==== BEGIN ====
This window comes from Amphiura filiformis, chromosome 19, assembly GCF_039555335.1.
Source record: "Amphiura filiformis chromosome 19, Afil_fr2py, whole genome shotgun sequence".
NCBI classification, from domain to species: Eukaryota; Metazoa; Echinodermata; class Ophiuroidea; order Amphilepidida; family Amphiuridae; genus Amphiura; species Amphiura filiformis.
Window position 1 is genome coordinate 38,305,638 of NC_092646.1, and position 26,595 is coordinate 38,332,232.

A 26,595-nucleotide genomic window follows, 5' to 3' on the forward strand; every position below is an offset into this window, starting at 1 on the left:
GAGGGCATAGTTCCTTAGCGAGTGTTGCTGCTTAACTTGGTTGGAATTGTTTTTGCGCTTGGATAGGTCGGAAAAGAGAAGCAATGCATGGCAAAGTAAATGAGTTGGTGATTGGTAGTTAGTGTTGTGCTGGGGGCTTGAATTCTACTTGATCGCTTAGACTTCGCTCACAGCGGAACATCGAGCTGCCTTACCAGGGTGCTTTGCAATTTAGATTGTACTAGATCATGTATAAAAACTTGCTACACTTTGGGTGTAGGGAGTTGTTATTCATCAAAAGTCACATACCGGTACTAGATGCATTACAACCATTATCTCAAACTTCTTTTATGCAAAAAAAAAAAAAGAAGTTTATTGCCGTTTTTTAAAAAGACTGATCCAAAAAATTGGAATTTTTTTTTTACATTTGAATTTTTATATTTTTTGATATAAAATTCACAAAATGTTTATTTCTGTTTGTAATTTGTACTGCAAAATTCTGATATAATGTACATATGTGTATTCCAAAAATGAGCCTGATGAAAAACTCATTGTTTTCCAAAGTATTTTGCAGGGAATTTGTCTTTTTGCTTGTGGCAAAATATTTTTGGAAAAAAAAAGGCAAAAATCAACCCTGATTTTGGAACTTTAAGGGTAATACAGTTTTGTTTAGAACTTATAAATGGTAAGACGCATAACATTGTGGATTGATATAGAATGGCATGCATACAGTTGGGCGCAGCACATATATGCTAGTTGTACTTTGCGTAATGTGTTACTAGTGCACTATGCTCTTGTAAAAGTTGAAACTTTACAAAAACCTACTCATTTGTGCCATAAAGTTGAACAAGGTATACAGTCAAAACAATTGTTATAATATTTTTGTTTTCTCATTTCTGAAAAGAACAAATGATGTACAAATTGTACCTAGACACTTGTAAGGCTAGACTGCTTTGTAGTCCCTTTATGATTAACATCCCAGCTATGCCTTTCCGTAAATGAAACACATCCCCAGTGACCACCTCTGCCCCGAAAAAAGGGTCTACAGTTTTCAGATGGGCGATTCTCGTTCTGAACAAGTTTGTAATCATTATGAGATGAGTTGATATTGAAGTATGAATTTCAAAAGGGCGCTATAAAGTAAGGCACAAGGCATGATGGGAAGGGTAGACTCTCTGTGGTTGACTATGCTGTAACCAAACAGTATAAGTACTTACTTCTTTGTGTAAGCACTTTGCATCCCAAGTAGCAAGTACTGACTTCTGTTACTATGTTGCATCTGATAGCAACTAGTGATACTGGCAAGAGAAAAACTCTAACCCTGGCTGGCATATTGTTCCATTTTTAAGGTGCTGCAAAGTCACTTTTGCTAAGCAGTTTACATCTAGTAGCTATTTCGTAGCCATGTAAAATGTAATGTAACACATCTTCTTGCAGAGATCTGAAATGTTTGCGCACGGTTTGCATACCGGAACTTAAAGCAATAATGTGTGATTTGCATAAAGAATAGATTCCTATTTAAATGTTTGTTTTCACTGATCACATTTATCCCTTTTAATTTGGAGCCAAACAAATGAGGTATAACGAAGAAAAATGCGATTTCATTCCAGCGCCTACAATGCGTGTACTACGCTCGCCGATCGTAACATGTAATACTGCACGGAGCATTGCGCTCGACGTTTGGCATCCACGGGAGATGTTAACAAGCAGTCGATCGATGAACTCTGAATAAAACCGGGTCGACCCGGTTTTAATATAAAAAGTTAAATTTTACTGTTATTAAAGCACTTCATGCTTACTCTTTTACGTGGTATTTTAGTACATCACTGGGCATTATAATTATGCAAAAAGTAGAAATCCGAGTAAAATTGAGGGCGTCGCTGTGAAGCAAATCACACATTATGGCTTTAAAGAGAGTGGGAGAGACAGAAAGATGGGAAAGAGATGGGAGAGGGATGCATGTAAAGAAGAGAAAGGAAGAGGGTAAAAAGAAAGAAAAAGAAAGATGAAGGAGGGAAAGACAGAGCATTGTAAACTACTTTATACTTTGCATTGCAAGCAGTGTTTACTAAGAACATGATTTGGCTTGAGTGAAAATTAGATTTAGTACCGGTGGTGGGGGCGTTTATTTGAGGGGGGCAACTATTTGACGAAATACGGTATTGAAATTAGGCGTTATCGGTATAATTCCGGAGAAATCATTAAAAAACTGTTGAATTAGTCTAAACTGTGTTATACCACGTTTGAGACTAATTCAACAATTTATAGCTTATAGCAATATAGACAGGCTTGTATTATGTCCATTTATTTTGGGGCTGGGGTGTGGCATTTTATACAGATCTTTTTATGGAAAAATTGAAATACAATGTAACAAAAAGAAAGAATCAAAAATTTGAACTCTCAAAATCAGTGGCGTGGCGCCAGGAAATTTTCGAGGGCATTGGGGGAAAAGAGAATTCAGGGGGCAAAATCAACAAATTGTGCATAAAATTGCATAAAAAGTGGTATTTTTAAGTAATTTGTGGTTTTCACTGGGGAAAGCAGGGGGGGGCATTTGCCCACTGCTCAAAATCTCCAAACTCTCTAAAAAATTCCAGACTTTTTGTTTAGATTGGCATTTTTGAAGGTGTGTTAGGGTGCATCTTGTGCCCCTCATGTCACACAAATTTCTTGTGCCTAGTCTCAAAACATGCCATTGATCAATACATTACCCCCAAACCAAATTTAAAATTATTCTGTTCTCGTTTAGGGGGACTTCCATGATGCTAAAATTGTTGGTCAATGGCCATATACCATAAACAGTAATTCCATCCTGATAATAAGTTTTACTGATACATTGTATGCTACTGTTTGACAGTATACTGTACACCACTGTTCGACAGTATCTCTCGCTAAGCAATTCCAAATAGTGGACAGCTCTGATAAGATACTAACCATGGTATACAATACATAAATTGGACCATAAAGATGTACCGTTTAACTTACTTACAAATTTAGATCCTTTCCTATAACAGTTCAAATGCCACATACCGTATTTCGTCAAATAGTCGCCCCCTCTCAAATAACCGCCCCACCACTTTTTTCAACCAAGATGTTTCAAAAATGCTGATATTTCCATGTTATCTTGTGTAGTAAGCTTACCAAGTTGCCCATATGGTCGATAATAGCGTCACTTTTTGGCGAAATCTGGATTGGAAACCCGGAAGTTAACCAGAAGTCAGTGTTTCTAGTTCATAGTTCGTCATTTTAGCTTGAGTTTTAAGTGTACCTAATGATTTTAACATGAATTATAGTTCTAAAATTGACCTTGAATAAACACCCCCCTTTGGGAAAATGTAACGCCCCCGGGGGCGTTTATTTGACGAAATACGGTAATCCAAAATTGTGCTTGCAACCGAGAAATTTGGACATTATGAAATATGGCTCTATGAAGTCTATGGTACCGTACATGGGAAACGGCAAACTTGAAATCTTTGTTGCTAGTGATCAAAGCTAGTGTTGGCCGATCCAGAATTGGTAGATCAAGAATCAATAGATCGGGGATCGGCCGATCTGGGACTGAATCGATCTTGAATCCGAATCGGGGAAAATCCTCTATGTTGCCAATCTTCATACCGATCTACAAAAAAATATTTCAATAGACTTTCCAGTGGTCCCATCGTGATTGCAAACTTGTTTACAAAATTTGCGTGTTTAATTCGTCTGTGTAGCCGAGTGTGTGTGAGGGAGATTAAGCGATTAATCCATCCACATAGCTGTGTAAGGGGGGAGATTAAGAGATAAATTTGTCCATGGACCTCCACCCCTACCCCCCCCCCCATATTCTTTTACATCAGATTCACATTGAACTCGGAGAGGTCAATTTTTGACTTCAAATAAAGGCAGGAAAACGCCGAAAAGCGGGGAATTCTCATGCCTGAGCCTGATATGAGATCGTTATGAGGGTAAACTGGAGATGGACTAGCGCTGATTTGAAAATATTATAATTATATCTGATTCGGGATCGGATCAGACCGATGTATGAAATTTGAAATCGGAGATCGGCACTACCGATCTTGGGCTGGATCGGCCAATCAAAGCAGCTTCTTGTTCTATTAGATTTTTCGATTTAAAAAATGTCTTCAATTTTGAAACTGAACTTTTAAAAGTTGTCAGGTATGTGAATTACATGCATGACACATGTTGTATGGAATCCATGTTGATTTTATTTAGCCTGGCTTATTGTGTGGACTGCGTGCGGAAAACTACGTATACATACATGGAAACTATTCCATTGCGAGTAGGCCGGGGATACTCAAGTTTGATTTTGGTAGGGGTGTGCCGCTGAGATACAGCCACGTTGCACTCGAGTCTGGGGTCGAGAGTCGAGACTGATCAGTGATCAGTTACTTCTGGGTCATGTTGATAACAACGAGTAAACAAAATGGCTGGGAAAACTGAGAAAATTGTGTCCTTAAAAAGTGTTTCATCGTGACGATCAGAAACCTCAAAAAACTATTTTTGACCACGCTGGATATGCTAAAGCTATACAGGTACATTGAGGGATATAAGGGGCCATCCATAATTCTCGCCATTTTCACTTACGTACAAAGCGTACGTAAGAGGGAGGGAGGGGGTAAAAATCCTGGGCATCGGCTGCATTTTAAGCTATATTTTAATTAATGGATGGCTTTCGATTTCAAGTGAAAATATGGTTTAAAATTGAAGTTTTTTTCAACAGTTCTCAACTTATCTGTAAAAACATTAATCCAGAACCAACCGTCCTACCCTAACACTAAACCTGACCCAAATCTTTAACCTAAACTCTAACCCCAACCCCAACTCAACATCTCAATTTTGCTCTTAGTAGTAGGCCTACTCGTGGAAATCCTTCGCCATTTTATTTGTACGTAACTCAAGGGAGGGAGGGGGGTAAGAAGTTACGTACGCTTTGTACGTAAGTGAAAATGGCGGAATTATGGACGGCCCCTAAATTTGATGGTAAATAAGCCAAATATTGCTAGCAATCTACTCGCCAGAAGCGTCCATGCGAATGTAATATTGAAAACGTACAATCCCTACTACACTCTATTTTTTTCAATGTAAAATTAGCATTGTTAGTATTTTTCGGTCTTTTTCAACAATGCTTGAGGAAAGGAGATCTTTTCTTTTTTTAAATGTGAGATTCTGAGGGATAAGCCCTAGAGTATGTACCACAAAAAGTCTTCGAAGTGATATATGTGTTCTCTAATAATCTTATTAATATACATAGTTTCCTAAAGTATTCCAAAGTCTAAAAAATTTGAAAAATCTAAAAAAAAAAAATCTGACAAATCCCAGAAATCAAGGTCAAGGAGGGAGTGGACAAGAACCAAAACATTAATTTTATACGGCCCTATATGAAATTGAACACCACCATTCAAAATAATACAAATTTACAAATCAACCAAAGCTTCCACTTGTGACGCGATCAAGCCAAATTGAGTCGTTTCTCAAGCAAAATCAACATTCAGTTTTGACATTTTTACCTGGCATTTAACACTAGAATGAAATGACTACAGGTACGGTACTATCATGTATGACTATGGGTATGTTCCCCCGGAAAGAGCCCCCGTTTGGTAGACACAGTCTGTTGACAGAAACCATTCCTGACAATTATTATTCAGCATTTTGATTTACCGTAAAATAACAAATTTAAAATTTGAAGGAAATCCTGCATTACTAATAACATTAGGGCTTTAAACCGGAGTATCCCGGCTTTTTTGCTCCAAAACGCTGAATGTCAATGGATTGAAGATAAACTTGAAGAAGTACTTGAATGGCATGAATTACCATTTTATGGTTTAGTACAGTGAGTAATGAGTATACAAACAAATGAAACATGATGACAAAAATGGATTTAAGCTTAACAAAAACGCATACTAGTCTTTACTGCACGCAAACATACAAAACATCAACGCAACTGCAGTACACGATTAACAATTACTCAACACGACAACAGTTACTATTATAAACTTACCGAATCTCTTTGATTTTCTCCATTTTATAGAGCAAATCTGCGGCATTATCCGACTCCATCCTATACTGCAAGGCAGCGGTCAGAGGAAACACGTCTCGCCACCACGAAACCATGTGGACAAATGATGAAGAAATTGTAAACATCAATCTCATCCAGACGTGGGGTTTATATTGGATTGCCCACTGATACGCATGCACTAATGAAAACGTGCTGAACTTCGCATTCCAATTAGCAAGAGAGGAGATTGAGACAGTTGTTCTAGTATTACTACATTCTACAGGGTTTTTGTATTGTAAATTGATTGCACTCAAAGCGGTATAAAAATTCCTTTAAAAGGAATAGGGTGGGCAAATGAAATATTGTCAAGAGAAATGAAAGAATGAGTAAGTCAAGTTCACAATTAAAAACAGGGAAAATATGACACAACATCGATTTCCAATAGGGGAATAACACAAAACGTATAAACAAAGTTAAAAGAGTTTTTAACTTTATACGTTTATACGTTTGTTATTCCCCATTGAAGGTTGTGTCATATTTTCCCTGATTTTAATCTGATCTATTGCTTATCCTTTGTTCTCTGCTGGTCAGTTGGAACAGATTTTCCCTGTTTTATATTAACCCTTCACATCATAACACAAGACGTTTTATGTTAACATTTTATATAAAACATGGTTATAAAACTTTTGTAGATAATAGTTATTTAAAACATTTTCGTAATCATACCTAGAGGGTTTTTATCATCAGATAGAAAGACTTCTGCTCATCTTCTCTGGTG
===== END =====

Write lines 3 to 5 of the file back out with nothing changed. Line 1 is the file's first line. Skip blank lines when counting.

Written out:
NCBI classification, from domain to species: Eukaryota; Metazoa; Echinodermata; class Ophiuroidea; order Amphilepidida; family Amphiuridae; genus Amphiura; species Amphiura filiformis.
Window position 1 is genome coordinate 38,305,638 of NC_092646.1, and position 26,595 is coordinate 38,332,232.

A 26,595-nucleotide genomic window follows, 5' to 3' on the forward strand; every position below is an offset into this window, starting at 1 on the left: